Returning to our ‘Gear Talk’ series, it’s now time for Nick to share his potted history with amp breakage, and spill the secrets of his Marshall head, used extensively on Ellipsism.
Anyone who knows me personally in a musical capacity will be aware of my magnetism towards things that break. In my 4 years a member of Ba’al I have had exploding valves, melted transistors and disintegrated pedal chassis on a regular enough basis that it became a running joke and a recurring source of gig related anxiety. You name it, I’ve broken it, and often just by looking at it.
Before I joined Ba’al I had been using an old, and funnily enough broken, Marshall combo amp. The thing was so decrepit I could hear the poor thing wheezing with each turn off a knob. With that I mind I bought a reasonably priced Bugera head and cab. I forget the exact model but it was a 5150 clone and it cost me about £300, needless to say this 19 year old student was beyond thrilled with the acquisition. The wise amongst you will probably have already guessed that this amp’s life expectancy was relatively short and, true to form, it broke several times and eventually found itself sent to the amplifier knackers yard, aka Tom’s spare parts cabinet.
And so the heavens (well, eBay) saw fit to bless me with a Marshall JCM 2000 DSL and since the day I bought it, it has performed admirably. At 100 watts it carries plenty of punch but leaves plenty of headroom for more delicate clean parts. I’m a huge fan of bands like Alcest and Deafheaven and the versatility of this amp means I can switch from sweet shoegazey passages to full on Primitive Man level filth with just a couple of stompboxes. It’s beautifully clear and the built in spring reverb sounds quite excellent too. Owen from Hundred Year Old Man also uses one and if you’ve heard HYOM you’ll understand why that alone is enough reason to want to buy one (although his is green and looks marginally cuter than mine). The amp has been around the block a bit but neither I nor the previous owner have ever encountered a problem with it (or so he says) which is a relief given my past tendencies. Again I acquired this amp for the paltry sum of 300 imperial credits of the realm and I can’t imagine myself looking for anything else for a while. Reliable, versatile and a direct line to the TONE ZONE, this amp is basically everything I’ve ever really wanted.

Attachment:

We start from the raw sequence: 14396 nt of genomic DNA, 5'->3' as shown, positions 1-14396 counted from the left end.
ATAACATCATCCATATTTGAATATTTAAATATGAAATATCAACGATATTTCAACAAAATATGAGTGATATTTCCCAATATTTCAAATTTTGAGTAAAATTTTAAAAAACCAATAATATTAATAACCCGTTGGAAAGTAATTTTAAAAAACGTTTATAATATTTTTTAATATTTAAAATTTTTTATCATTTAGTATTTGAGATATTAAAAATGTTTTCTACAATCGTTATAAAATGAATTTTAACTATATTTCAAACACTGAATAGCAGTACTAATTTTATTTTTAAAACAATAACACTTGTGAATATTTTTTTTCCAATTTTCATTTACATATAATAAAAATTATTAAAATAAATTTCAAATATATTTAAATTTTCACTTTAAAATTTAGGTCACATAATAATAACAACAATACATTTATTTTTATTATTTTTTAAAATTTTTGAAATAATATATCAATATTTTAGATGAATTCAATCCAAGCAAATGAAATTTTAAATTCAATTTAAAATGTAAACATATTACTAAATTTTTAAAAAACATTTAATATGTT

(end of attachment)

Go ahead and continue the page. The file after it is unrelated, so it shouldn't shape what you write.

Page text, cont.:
Continuing our gear talk series, we now turn to some of the amp heads used on the upcoming album Ellipsism, starting with Richard’s Darkglass Microtubes 900, which is still pretty new to the Ba’al family.
As I mentioned in my blog about my bass, I’m the absolute opposite of a gear nerd and know next to nothing about anything technical unless guided by copious online research and advice from knowledgeable friends. So if you’re looking for a spec sheet, this isn’t the place to come I’m afraid…
When I joined Ba’al in 2016, I hadn’t been regularly playing bass for several years (I play guitar in another band), and all I had amp-wise was a Laney RB3 combo. After one practice it was abundantly clear that this was not anywhere close to cutting the mustard in this band, and our then-guitarist helped me out in finding some good deals on something better.
This led me to getting a very cheap 300W Behringer Ultrabass head, which is about the dimensions of a small VCR and about a quarter of the weight. It was incredibly convenient, sounded surprisingly decent, and was so light that we could literally throw it to eachother during loading. Unfortunately, this also meant it was very likely to vibrate it’s way onto the floor during live shows…